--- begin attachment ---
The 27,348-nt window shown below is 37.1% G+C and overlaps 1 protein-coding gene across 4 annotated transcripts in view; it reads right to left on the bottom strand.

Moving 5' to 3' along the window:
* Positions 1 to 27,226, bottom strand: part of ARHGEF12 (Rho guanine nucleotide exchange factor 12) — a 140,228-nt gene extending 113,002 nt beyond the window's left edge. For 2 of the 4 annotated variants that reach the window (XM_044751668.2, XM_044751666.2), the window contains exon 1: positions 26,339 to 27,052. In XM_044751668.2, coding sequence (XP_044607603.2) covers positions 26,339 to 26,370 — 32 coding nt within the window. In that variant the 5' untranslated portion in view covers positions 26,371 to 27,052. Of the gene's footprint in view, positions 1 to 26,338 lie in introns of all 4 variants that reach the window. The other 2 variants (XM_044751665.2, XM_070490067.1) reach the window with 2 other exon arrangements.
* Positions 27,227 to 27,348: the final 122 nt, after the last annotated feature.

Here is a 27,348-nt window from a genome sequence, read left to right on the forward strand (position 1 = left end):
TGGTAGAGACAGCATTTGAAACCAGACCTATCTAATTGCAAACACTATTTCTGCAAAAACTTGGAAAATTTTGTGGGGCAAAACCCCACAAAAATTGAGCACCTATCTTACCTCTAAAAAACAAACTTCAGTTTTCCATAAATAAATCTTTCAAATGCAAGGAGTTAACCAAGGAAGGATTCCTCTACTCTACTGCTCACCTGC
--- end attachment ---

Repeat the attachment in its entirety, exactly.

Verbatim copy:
The 27,348-nt window shown below is 37.1% G+C and overlaps 1 protein-coding gene across 4 annotated transcripts in view; it reads right to left on the bottom strand.

Moving 5' to 3' along the window:
* Positions 1 to 27,226, bottom strand: part of ARHGEF12 (Rho guanine nucleotide exchange factor 12) — a 140,228-nt gene extending 113,002 nt beyond the window's left edge. For 2 of the 4 annotated variants that reach the window (XM_044751668.2, XM_044751666.2), the window contains exon 1: positions 26,339 to 27,052. In XM_044751668.2, coding sequence (XP_044607603.2) covers positions 26,339 to 26,370 — 32 coding nt within the window. In that variant the 5' untranslated portion in view covers positions 26,371 to 27,052. Of the gene's footprint in view, positions 1 to 26,338 lie in introns of all 4 variants that reach the window. The other 2 variants (XM_044751665.2, XM_070490067.1) reach the window with 2 other exon arrangements.
* Positions 27,227 to 27,348: the final 122 nt, after the last annotated feature.

Here is a 27,348-nt window from a genome sequence, read left to right on the forward strand (position 1 = left end):
TGGTAGAGACAGCATTTGAAACCAGACCTATCTAATTGCAAACACTATTTCTGCAAAAACTTGGAAAATTTTGTGGGGCAAAACCCCACAAAAATTGAGCACCTATCTTACCTCTAAAAAACAAACTTCAGTTTTCCATAAATAAATCTTTCAAATGCAAGGAGTTAACCAAGGAAGGATTCCTCTACTCTACTGCTCACCTGC